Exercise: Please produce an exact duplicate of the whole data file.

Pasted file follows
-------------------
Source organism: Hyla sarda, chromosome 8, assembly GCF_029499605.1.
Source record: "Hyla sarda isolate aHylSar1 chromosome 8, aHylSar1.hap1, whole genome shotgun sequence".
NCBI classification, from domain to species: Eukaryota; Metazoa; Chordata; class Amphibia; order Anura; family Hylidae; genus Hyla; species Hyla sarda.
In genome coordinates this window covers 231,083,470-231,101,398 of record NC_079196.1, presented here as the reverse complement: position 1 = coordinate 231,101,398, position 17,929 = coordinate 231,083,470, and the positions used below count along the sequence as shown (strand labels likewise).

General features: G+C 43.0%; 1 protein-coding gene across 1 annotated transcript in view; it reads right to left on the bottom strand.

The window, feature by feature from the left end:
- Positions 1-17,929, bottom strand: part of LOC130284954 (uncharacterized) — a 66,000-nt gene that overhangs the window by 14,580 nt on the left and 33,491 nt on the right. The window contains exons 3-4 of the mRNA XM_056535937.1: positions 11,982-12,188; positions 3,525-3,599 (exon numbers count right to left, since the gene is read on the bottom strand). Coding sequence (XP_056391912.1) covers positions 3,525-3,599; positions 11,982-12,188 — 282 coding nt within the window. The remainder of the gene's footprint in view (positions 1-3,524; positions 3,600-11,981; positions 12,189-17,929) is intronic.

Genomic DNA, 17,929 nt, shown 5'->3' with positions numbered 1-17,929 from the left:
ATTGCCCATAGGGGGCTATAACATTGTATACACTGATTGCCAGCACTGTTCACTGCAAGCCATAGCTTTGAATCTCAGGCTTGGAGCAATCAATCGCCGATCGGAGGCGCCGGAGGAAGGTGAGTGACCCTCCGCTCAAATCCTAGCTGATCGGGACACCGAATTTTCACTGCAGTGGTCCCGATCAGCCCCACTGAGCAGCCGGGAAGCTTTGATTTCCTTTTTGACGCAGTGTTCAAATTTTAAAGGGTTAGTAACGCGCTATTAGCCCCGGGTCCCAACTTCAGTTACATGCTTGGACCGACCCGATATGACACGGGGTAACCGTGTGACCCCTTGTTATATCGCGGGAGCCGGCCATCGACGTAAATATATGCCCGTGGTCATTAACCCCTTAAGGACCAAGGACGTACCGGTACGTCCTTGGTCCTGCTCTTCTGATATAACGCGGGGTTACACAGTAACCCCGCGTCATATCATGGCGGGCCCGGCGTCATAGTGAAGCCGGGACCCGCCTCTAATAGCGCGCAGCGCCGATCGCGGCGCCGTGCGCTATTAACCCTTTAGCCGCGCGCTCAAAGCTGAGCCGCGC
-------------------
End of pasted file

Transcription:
Source organism: Hyla sarda, chromosome 8, assembly GCF_029499605.1.
Source record: "Hyla sarda isolate aHylSar1 chromosome 8, aHylSar1.hap1, whole genome shotgun sequence".
NCBI classification, from domain to species: Eukaryota; Metazoa; Chordata; class Amphibia; order Anura; family Hylidae; genus Hyla; species Hyla sarda.
In genome coordinates this window covers 231,083,470-231,101,398 of record NC_079196.1, presented here as the reverse complement: position 1 = coordinate 231,101,398, position 17,929 = coordinate 231,083,470, and the positions used below count along the sequence as shown (strand labels likewise).

General features: G+C 43.0%; 1 protein-coding gene across 1 annotated transcript in view; it reads right to left on the bottom strand.

The window, feature by feature from the left end:
- Positions 1-17,929, bottom strand: part of LOC130284954 (uncharacterized) — a 66,000-nt gene that overhangs the window by 14,580 nt on the left and 33,491 nt on the right. The window contains exons 3-4 of the mRNA XM_056535937.1: positions 11,982-12,188; positions 3,525-3,599 (exon numbers count right to left, since the gene is read on the bottom strand). Coding sequence (XP_056391912.1) covers positions 3,525-3,599; positions 11,982-12,188 — 282 coding nt within the window. The remainder of the gene's footprint in view (positions 1-3,524; positions 3,600-11,981; positions 12,189-17,929) is intronic.

Genomic DNA, 17,929 nt, shown 5'->3' with positions numbered 1-17,929 from the left:
ATTGCCCATAGGGGGCTATAACATTGTATACACTGATTGCCAGCACTGTTCACTGCAAGCCATAGCTTTGAATCTCAGGCTTGGAGCAATCAATCGCCGATCGGAGGCGCCGGAGGAAGGTGAGTGACCCTCCGCTCAAATCCTAGCTGATCGGGACACCGAATTTTCACTGCAGTGGTCCCGATCAGCCCCACTGAGCAGCCGGGAAGCTTTGATTTCCTTTTTGACGCAGTGTTCAAATTTTAAAGGGTTAGTAACGCGCTATTAGCCCCGGGTCCCAACTTCAGTTACATGCTTGGACCGACCCGATATGACACGGGGTAACCGTGTGACCCCTTGTTATATCGCGGGAGCCGGCCATCGACGTAAATATATGCCCGTGGTCATTAACCCCTTAAGGACCAAGGACGTACCGGTACGTCCTTGGTCCTGCTCTTCTGATATAACGCGGGGTTACACAGTAACCCCGCGTCATATCATGGCGGGCCCGGCGTCATAGTGAAGCCGGGACCCGCCTCTAATAGCGCGCAGCGCCGATCGCGGCGCCGTGCGCTATTAACCCTTTAGCCGCGCGCTCAAAGCTGAGCCGCGC